Cloud Computing - Economics

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Cloud Computing Economics mechanisms: By lowering the opportunity cost of running technology
By allowing for a shift from capital expenditure to operating expenditure
By lowering the Total Cost of Ownership (TCO) of technology
By giving organizations the ability to add business value by renewed focus on core activities

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Cloud Computing - Economics

  1. 1. CLOUD ECONOMICS THE ECONOMICS OF CLOUD COMPUTING PEDRO ALEXANDER ROMERO Cloud Computing
  2. 2. Cloud Computing Agenda - Cloud Computing – Economics value - 80 – 20 Rule - Opportunity Cost - OpEX - CapEx - Total Cost of Ownership - Cloud Economics Laws
  3. 3. Cloud Computing Cloud Cost Saving Mechanisms: 1. By lowering the opportunity cost of running technology 2. By allowing for a shift from capital expenditure to operating expenditure 3. By lowering the Total Cost of Ownership (TCO) of technology 4. By giving organizations the ability to add business value by renewed focus on core activities Cloud Computing increase economic value to an Organization
  4. 4. 80 - 20 Rule: Rather than an absolute measure, it tends to be a generalization that is intended to make a point about distribution curves. The most well known use of the rule is the sales 80-20 rule which says that 80% of revenue for a business is derived from 20% of customers. Cloud Computing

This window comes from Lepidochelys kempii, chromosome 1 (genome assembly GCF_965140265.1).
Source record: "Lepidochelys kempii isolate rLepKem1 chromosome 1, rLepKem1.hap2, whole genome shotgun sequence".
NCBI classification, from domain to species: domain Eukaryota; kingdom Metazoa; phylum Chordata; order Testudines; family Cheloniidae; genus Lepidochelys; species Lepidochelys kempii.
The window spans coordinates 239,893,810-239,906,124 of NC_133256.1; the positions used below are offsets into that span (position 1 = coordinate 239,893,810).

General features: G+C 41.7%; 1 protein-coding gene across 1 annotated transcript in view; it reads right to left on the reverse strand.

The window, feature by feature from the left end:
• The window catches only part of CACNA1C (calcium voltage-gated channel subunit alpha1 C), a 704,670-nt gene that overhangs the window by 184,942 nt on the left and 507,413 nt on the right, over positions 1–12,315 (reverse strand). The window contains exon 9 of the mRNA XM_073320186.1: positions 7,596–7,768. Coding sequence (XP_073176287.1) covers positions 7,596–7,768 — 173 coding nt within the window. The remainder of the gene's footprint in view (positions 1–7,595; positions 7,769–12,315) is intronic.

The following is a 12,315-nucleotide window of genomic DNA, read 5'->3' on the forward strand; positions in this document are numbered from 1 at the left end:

5. 5. Cloud Computing Gartner (*) estimates: IT maintenance accounts for around 80 % of Total IT expenditure 80 – 20 Rule: (*) http://www.gartner.com/newsroom/id/497088 Extrapolation Near 20% IT Time and efforts goes to running applications, where all business value is generated
  6. 6. Cloud Computing 80 – 20 Rule: Cloud Ideal Scenery: Nowhere is the current model’s inefficiency more evident than in the opportunity costs that organizations pay to manage their own computing needs. Cloud helps change the ratio and gives IT Departments the ability to spend 80% of their time in core business process.
  7. 7. Cloud Computing The cost related to the next-best choice available to someone who has picked among several mutually exclusive choices. A move to the Cloud can make the difference between an organization being 20% efficient, and one being 80% efficient. Opportunity Cost: Opportunity Cost: Are not restricted to monetary or financial cost.
  8. 8. Cloud Computing Opex Capex Definition OpEx (Operational expenditure) refers to expenses incurred in the course of ordinary business, such as sales, general and administrative expenses. Capital Expenditures are expenditures creating future benefits. A capital expenditure is incurred when a business spends money either to buy fixed assets or to add to the value of an existing asset with a useful life that extends beyond the tax year. Also known as Operating Expense, Operating Expenditure, Revenue Expenditure Capital Expenditure, Capital Expense Opex - Capex: